The plan was to head up to the mountains for a restorative weekend. What actually happened was not any less restorative, but perhaps less restful – an 8 hour race in North Georgia. Read more >>
Prior to the Collegiate Trail Loop (CTL) FKT, I’d hesitated to set any future FKT attempts in stone. I didn’t know how the CTL attempt would go – could I really could do this FKT thing? – and I didn’t want to keep writing checks if my body couldn’t cash them. I also knew that post-event depression would be real, so planning the next big thing would be the best way for me to channel some of my restless energy. Despite my fears, even during the attempt, I knew that I wanted to attempt to set another speed record, so my focus was on finding the right trail in the right place. My next academic break came in December, so I needed to find a trail located in temperate climate. I also didn’t want to go much further in distance than the CTL (161 miles), and I wanted the established record to seem beatable but pose a significant challenge. I don’t have the time over break to travel overseas, recover from jet lag, and then attempt a speed record, so I wanted it to be located in the Americas.
With those conditions in mind, it was less than a week after I finished the Collegiate Trail Loop FKT that I texted Kris, “I think I know what I want my next FKT to be – El Camino de Costa Rica. And with that decided, I’m going to bed.” Read more >>
This post has been a long-time coming, but it’s felt really hard to write, which is why you’re reading it almost four weeks after the Collegiate Loop Trail FKT. I’m not sure why this has been so hard to write, exactly, but I suspect it has a little to do with the fact that I’m still processing it all. While I have been recovering physically, because this is my first endeavor like this, I haven’t known if what I am going through is normal or indicative of an injury. Not unexpectedly, the Collegiate Loop FKT had a profound impact on my life, on my perception of self and what I was capable of, but also on what I wanted out of life. I’m only starting to understand the extent of what it means for my identity and my future.
But let’s start with the easy stuff to talk about – my physical recovery. The night I finished the attempt, I felt like I could not take one more step. I felt strongly, however, that I needed to get my rental car from where it was parked at my Sunday night AirBnB, so Kris took me to get my car and then headed to the hotel in Buena Vista he had reserved for the night. I had planned nothing logistics-wise post-FKT – I had no idea when I’d finish or if I’d finish, so I’d only planned to up to the start of the FKT. When we got to the hotel, I just wanted to lay down, but I was covered in mud and two days of camping (I got a shower on night two), so I hobbled to the shower and started to clean up. Standing felt too hard, so at a certain point, I just sat on the floor of the bathtub with the shower on, and tried to scrub off the dirt that was caked on my legs. I got most of it off except for an oddly persistent black stain on the inside of both ankles. Giving up, I hobbled to the bedroom, and settled on to my bed to search for a pizza company open this late (it was around 11 p.m.). Earlier that day, I had been debating what I wanted to eat when I finished, and pizza had won over my heart and mind. While Buena Vista does not have many food chains, they did have a Domino’s Pizza, which has a gluten-free crust. They were open, so I placed a delivery order for a veggie gluten-free pizza and sat down to wait for it to arrive.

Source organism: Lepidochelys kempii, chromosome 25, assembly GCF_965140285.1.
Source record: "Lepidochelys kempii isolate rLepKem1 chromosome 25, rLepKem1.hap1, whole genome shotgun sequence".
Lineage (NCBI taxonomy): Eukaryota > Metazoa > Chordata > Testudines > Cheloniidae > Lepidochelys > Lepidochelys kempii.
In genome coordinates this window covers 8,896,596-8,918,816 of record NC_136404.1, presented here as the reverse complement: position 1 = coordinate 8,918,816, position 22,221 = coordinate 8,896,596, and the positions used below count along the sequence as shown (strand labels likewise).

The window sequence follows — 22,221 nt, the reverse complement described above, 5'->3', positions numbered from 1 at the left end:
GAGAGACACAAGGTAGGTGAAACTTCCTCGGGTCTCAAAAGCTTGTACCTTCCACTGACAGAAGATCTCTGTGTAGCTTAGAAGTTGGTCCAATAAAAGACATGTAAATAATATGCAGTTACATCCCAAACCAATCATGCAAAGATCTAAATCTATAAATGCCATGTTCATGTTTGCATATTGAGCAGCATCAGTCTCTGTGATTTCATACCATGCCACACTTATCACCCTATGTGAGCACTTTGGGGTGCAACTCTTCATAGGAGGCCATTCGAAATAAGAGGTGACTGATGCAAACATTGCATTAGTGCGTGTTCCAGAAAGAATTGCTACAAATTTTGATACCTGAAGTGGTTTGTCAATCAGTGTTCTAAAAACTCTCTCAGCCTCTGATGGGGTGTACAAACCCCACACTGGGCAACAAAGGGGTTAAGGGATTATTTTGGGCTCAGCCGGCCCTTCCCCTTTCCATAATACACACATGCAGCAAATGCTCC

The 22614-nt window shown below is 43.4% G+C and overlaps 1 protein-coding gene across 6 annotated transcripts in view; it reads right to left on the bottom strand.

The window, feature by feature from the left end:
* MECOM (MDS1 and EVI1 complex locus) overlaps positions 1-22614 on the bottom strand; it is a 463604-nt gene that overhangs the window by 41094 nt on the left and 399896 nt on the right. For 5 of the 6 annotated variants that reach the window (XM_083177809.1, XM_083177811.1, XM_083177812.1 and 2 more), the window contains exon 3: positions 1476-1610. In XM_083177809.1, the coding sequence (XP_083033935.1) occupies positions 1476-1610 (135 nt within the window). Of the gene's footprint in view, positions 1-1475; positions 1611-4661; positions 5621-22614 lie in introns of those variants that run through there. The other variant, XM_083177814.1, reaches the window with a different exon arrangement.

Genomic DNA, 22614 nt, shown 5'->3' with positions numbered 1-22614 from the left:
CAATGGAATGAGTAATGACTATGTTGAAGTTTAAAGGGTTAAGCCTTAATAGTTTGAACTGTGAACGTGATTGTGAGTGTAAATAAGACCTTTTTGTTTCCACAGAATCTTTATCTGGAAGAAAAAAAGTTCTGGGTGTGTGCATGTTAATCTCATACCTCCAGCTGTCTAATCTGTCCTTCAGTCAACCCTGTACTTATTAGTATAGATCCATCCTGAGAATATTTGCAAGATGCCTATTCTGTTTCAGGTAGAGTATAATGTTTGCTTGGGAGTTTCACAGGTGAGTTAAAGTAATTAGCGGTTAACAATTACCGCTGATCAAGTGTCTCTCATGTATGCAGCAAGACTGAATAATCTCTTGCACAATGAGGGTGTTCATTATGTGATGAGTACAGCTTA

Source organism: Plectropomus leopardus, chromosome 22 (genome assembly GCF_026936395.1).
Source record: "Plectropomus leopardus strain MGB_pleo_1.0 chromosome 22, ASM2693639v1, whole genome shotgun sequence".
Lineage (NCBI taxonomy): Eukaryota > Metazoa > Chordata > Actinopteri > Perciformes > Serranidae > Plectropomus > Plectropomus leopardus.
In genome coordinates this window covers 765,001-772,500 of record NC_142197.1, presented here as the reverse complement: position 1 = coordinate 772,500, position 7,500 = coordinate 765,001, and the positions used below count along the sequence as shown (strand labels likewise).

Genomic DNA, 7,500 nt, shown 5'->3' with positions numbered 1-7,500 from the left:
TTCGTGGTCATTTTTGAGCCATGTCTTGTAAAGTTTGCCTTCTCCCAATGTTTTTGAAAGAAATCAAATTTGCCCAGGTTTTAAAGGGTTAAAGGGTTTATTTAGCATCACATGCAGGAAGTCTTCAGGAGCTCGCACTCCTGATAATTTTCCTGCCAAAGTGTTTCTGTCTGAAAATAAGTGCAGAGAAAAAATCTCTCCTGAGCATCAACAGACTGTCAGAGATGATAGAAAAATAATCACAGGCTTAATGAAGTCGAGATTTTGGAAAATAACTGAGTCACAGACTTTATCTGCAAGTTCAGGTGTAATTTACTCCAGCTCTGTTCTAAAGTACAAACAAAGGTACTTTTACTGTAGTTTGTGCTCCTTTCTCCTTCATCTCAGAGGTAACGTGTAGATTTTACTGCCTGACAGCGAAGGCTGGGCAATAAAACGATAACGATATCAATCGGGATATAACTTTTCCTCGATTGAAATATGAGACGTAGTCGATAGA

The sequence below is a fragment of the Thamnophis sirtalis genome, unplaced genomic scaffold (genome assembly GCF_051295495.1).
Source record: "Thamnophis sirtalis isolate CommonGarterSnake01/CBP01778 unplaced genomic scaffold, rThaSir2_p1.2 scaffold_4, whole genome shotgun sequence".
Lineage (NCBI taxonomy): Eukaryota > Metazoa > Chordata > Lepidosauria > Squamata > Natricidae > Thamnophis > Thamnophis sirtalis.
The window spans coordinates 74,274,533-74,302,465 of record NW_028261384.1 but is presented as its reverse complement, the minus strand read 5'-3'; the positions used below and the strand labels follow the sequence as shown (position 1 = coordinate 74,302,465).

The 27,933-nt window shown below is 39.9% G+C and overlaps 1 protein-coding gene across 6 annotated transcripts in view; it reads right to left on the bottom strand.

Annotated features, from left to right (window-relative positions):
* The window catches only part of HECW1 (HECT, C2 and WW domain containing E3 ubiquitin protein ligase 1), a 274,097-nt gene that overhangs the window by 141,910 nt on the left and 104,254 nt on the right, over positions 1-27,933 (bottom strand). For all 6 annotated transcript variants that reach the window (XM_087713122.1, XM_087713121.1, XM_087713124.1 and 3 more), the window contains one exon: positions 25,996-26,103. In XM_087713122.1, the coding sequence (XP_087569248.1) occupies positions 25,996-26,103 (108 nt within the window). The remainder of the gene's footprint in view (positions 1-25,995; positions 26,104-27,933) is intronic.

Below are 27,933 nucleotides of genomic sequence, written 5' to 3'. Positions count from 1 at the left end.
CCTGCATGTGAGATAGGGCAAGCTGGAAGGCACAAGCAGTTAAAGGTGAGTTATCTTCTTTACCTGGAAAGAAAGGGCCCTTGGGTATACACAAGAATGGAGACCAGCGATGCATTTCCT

Already, my legs were feeling the effects of the last four days. They felt red and raw and too big for my skin. While my upper body was mostly fine, just a little sore from carrying a pack and using the hiking poles, my legs (and especially my lower legs), felt like they had been run over with a cheese grater. Although I didn’t fall once, I had scratches from plants along the trail, and the insides of my ankles were bleeding from how often I kicked the inside of them as I got tired. As well, both of my heels were raw and bleeding, having rubbed on the back of my running shoes for hours every day. I didn’t, however, feel any type of acute pain – pain was, for the most part, diffuse across my legs. I was equally hobbled.
That night, I didn’t sleep well, which wasn’t unexpected — I never sleep well after a race. My legs were throbbing, and while I felt a little better the morning after, it wasn’t by much. In the light of day, I realized that the “stains” I couldn’t clean off of my ankles was actually bruising, bleeding, and chafing from the multiple times my foot had grazed the opposite leg as fatigue had set in.